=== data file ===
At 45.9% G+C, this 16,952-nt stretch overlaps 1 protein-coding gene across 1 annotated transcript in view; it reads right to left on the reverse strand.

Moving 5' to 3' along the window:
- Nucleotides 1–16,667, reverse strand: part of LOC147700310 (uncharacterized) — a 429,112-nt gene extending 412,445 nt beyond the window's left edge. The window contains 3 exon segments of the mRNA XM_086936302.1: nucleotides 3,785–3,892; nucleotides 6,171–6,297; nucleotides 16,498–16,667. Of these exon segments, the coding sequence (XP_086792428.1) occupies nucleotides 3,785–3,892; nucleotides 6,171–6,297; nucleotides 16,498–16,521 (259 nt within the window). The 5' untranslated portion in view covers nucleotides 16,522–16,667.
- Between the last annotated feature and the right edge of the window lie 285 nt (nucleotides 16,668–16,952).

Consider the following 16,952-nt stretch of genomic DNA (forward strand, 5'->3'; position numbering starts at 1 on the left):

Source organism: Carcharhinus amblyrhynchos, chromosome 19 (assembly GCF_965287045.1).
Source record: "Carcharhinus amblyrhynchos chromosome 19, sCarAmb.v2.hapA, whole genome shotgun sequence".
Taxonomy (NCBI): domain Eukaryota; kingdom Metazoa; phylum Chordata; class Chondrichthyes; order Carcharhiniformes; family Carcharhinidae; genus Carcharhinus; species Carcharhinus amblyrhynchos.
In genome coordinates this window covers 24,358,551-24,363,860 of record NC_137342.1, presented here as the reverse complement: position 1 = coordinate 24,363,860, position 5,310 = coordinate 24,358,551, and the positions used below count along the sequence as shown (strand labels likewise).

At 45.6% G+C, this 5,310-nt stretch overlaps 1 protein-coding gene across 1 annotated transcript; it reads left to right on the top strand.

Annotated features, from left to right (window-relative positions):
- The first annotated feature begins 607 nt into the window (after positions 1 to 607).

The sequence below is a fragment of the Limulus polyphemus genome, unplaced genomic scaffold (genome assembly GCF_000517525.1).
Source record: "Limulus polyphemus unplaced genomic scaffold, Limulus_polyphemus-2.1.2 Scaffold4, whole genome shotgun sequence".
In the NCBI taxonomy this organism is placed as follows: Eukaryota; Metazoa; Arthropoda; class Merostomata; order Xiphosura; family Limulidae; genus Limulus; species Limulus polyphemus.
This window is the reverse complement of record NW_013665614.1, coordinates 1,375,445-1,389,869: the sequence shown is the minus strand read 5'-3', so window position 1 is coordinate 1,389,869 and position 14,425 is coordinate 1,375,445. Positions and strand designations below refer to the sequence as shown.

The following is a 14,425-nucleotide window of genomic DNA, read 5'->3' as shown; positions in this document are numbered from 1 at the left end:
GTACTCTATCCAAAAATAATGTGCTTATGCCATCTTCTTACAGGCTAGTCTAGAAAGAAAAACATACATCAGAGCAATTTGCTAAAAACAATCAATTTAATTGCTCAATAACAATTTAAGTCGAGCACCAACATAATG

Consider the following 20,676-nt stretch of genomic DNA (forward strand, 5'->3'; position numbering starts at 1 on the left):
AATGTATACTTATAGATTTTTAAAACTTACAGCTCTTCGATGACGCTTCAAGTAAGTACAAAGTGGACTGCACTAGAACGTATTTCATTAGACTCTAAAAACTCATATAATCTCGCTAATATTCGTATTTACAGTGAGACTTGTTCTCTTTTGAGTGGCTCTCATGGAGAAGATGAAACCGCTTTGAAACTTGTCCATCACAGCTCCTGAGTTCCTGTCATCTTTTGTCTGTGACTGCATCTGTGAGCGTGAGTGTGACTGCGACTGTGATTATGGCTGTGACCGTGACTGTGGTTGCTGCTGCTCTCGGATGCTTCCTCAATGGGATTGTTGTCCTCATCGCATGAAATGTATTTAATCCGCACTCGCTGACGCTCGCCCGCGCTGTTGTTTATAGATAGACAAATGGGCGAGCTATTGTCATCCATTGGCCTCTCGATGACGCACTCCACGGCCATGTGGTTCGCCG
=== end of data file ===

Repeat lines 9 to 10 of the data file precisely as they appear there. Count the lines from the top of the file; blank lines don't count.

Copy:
In genome coordinates this window covers 24,358,551-24,363,860 of record NC_137342.1, presented here as the reverse complement: position 1 = coordinate 24,363,860, position 5,310 = coordinate 24,358,551, and the positions used below count along the sequence as shown (strand labels likewise).

At 45.6% G+C, this 5,310-nt stretch overlaps 1 protein-coding gene across 1 annotated transcript; it reads left to right on the top strand.